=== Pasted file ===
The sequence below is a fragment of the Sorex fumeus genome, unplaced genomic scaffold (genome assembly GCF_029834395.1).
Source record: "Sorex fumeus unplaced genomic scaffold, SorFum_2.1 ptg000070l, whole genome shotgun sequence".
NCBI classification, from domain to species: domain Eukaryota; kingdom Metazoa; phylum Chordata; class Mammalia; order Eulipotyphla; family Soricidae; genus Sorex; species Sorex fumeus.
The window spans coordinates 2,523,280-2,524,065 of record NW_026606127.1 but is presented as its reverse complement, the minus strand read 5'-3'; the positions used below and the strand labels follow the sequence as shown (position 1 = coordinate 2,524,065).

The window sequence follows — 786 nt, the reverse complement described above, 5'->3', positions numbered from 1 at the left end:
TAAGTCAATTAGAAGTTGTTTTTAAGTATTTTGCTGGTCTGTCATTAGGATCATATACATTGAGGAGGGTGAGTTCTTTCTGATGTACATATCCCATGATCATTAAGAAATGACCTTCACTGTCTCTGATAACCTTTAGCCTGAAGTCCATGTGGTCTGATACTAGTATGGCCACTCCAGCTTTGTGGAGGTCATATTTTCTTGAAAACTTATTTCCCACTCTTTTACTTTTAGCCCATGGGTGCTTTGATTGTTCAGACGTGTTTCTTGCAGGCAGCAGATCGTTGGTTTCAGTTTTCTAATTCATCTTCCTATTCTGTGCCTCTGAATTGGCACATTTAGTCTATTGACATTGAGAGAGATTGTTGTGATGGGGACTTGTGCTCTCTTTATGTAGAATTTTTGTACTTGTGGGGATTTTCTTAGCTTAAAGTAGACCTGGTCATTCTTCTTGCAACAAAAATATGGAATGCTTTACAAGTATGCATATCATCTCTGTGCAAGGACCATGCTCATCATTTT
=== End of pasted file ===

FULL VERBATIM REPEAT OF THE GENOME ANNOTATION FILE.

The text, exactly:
The sequence below is a fragment of the Sorex fumeus genome, unplaced genomic scaffold (genome assembly GCF_029834395.1).
Source record: "Sorex fumeus unplaced genomic scaffold, SorFum_2.1 ptg000070l, whole genome shotgun sequence".
NCBI classification, from domain to species: domain Eukaryota; kingdom Metazoa; phylum Chordata; class Mammalia; order Eulipotyphla; family Soricidae; genus Sorex; species Sorex fumeus.
The window spans coordinates 2,523,280-2,524,065 of record NW_026606127.1 but is presented as its reverse complement, the minus strand read 5'-3'; the positions used below and the strand labels follow the sequence as shown (position 1 = coordinate 2,524,065).

The window sequence follows — 786 nt, the reverse complement described above, 5'->3', positions numbered from 1 at the left end:
TAAGTCAATTAGAAGTTGTTTTTAAGTATTTTGCTGGTCTGTCATTAGGATCATATACATTGAGGAGGGTGAGTTCTTTCTGATGTACATATCCCATGATCATTAAGAAATGACCTTCACTGTCTCTGATAACCTTTAGCCTGAAGTCCATGTGGTCTGATACTAGTATGGCCACTCCAGCTTTGTGGAGGTCATATTTTCTTGAAAACTTATTTCCCACTCTTTTACTTTTAGCCCATGGGTGCTTTGATTGTTCAGACGTGTTTCTTGCAGGCAGCAGATCGTTGGTTTCAGTTTTCTAATTCATCTTCCTATTCTGTGCCTCTGAATTGGCACATTTAGTCTATTGACATTGAGAGAGATTGTTGTGATGGGGACTTGTGCTCTCTTTATGTAGAATTTTTGTACTTGTGGGGATTTTCTTAGCTTAAAGTAGACCTGGTCATTCTTCTTGCAACAAAAATATGGAATGCTTTACAAGTATGCATATCATCTCTGTGCAAGGACCATGCTCATCATTTT